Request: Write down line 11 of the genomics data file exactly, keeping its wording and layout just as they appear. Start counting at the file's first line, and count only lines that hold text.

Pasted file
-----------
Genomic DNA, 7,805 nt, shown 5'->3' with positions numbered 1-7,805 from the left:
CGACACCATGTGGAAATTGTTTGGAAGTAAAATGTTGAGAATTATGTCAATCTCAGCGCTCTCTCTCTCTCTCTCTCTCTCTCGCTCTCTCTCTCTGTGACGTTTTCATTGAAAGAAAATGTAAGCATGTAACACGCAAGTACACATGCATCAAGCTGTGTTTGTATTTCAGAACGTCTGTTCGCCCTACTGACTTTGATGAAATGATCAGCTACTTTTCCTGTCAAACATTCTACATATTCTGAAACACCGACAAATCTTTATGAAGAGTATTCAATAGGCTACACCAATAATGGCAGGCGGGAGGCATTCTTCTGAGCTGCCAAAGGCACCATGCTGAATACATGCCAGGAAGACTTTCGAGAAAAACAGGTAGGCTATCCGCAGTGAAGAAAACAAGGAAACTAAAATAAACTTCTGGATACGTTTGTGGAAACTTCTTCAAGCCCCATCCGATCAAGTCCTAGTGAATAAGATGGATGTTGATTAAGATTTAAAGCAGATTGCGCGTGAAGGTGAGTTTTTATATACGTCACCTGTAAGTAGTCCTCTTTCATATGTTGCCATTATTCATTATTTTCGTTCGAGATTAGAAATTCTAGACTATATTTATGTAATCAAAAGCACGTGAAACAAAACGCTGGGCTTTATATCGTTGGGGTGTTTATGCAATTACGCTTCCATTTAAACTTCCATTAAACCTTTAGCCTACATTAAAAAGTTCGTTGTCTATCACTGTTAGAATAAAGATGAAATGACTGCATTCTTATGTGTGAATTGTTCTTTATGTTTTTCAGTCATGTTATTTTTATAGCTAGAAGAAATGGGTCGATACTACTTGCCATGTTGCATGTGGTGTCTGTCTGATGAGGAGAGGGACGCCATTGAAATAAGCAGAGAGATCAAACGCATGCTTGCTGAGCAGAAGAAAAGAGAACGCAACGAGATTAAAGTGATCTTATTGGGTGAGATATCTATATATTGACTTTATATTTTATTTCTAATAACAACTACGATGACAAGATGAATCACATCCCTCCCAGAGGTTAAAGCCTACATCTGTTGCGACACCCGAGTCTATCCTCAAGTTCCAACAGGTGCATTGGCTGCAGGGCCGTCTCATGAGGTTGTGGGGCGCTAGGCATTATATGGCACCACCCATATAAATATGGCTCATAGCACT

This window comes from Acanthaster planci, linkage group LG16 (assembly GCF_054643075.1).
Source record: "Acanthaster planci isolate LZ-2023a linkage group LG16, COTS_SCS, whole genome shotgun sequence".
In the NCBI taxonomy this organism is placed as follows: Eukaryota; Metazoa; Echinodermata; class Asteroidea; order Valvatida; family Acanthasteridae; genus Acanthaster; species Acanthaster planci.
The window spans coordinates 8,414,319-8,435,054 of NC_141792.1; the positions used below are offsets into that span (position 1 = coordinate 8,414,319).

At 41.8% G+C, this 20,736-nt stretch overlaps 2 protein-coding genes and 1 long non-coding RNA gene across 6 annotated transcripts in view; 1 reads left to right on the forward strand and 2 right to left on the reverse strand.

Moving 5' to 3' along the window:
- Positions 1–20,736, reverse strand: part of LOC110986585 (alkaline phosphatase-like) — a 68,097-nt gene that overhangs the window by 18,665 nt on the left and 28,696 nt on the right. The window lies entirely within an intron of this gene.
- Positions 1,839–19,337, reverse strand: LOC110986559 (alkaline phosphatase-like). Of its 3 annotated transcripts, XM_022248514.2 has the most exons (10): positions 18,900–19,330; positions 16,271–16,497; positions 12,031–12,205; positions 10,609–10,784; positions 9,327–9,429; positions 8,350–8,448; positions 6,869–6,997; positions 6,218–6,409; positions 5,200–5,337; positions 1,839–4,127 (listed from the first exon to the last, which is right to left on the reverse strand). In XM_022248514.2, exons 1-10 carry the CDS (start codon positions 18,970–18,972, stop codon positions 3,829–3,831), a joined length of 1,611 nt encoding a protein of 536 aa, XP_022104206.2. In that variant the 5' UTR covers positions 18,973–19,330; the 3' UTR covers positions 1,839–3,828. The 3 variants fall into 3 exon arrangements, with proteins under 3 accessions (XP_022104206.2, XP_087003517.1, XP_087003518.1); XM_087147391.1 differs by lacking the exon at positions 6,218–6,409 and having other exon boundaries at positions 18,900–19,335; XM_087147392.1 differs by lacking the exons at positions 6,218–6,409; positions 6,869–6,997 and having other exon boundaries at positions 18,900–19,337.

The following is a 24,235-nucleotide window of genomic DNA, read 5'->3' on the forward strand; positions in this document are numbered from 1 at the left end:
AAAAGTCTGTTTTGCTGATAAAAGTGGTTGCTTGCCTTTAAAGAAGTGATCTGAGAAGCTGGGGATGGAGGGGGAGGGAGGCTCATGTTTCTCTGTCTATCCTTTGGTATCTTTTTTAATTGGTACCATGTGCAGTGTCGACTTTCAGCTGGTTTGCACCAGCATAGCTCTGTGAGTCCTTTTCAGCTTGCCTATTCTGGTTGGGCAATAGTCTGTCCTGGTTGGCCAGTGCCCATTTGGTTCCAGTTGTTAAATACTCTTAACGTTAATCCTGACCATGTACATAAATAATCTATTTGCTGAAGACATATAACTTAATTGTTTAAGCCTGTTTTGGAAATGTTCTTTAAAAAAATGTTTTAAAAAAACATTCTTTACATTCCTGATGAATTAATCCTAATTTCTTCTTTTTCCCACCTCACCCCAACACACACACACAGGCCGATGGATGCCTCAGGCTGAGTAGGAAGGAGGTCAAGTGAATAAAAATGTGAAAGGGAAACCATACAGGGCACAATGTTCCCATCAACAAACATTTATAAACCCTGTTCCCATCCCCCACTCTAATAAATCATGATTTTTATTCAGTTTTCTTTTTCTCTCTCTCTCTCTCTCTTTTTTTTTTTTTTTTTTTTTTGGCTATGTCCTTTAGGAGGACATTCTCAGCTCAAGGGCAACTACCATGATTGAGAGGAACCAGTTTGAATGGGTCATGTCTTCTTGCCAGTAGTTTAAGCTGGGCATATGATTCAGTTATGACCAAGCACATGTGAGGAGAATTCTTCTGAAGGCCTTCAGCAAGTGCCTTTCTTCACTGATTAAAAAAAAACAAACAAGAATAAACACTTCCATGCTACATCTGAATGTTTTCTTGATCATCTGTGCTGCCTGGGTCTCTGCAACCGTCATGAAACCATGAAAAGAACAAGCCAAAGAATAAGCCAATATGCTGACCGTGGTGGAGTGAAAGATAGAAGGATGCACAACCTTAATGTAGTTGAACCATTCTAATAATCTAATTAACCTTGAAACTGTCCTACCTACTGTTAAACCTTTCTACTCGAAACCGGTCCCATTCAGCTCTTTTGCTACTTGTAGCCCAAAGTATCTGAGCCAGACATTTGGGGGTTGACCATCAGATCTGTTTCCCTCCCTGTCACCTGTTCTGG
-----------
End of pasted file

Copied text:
The following is a 24,235-nucleotide window of genomic DNA, read 5'->3' on the forward strand; positions in this document are numbered from 1 at the left end: